Gaddafi defeat is 'only a matter of time'

2011-08-23 13:43
London - Libyan leader Muammar Gaddafi is cornered and his defeat is "only a matter of time", British Deputy Prime Minister Nick Clegg said on Tuesday.

Clegg insisted the defiant appearance of Gaddafi’s son and presumed successor Saif al-Islam in Tripoli, a day after rebels said they had captured him, was "not the sign of some great comeback for the Gaddafi regime".

"He is not roaming freely through Tripoli. He and the remaining pro-Gaddafi forces are now cornered, they are making their last stand, and it's only a matter of time before they are finally defeated.

"About that we are very confident indeed."

Clegg said there would continue to be "frustrations and setbacks" in the battle for control of Tripoli, but despite fierce fighting he insisted that rebel forces still controlled much of the capital.

"Our assessment is that Free Libya forces now control much, but not all, of Tripoli," he said.

Saif, who is wanted for war crimes, turned up in the early hours of Tuesday at a hotel in Tripoli where foreign journalists are staying and insisted the capital was under the regime's control.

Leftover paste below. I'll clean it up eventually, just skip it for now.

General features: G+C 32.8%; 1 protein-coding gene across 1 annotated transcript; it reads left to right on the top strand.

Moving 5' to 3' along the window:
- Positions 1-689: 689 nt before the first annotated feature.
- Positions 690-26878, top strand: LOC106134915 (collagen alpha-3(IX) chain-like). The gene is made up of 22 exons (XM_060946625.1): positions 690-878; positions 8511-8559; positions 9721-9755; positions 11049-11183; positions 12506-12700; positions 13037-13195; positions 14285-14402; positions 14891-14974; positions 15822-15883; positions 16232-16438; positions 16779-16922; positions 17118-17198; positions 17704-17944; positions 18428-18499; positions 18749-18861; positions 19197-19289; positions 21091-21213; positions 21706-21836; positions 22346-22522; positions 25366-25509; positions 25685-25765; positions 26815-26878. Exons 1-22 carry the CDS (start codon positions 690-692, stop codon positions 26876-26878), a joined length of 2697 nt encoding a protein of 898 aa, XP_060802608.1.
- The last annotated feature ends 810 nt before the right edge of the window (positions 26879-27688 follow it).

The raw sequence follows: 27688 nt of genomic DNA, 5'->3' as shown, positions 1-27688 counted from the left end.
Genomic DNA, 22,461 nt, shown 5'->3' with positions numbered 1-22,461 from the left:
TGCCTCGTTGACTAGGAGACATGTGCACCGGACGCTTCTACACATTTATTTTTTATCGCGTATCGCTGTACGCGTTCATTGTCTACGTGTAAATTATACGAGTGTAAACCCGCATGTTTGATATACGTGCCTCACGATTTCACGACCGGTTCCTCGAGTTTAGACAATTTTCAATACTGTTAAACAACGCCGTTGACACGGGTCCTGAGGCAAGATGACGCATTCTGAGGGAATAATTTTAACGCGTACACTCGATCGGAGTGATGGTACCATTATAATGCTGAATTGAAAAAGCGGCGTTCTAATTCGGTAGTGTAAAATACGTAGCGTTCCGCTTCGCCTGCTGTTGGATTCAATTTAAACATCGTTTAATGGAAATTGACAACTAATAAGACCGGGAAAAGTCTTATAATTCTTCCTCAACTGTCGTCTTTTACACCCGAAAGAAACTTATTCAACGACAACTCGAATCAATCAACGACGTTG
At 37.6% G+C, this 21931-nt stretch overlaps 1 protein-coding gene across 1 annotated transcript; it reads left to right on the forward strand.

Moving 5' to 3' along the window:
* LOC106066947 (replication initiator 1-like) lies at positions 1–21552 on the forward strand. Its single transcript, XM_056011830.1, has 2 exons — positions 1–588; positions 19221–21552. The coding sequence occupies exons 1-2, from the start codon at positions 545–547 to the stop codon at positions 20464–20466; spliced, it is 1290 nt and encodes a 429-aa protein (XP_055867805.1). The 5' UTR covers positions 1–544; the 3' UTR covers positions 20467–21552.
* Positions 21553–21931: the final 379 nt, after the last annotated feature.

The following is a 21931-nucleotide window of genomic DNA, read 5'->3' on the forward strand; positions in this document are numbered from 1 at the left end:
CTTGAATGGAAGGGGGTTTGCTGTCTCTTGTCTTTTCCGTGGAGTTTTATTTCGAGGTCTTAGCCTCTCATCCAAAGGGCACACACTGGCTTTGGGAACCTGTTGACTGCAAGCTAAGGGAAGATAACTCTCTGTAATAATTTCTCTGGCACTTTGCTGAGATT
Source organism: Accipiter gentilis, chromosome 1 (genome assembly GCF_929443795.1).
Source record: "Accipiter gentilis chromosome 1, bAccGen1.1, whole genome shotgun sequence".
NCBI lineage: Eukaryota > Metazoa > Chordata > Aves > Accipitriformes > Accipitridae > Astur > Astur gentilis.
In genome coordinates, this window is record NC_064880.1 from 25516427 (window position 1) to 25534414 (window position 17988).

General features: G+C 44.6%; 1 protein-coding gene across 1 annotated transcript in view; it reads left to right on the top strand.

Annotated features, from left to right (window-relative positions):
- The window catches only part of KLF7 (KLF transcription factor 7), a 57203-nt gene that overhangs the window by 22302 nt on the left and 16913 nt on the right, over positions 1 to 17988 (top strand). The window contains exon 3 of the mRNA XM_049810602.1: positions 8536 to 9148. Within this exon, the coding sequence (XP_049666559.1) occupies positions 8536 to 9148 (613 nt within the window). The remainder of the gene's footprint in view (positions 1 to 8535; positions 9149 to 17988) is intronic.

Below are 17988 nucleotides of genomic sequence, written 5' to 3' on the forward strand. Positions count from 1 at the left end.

The International Criminal Court had said on Monday he had been detained after rebel fighters streamed into the capital, but it admitted on Tuesday that it had never received official confirmation of his arrest.

Clegg chaired a meeting of Britain's National Security Council, bringing together military chiefs and ministers to discuss the situation in Libya, in the absence of Prime Minister David Cameron who has rejoined his family on holiday.

But Clegg insisted that Cameron was in close contact with other world leaders and Libya's rebel National Transitional Council.

"He is in constant contact with other world leaders and indeed with leaders of the National Transitional Council in Libya and that is exactly the way we will continue to operate," he said.

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Read more on:    muammar gaddafi  |  nick clegg  |  libya  |  libya protests  |  north africa  |  uprisings

Libya peace talks resume

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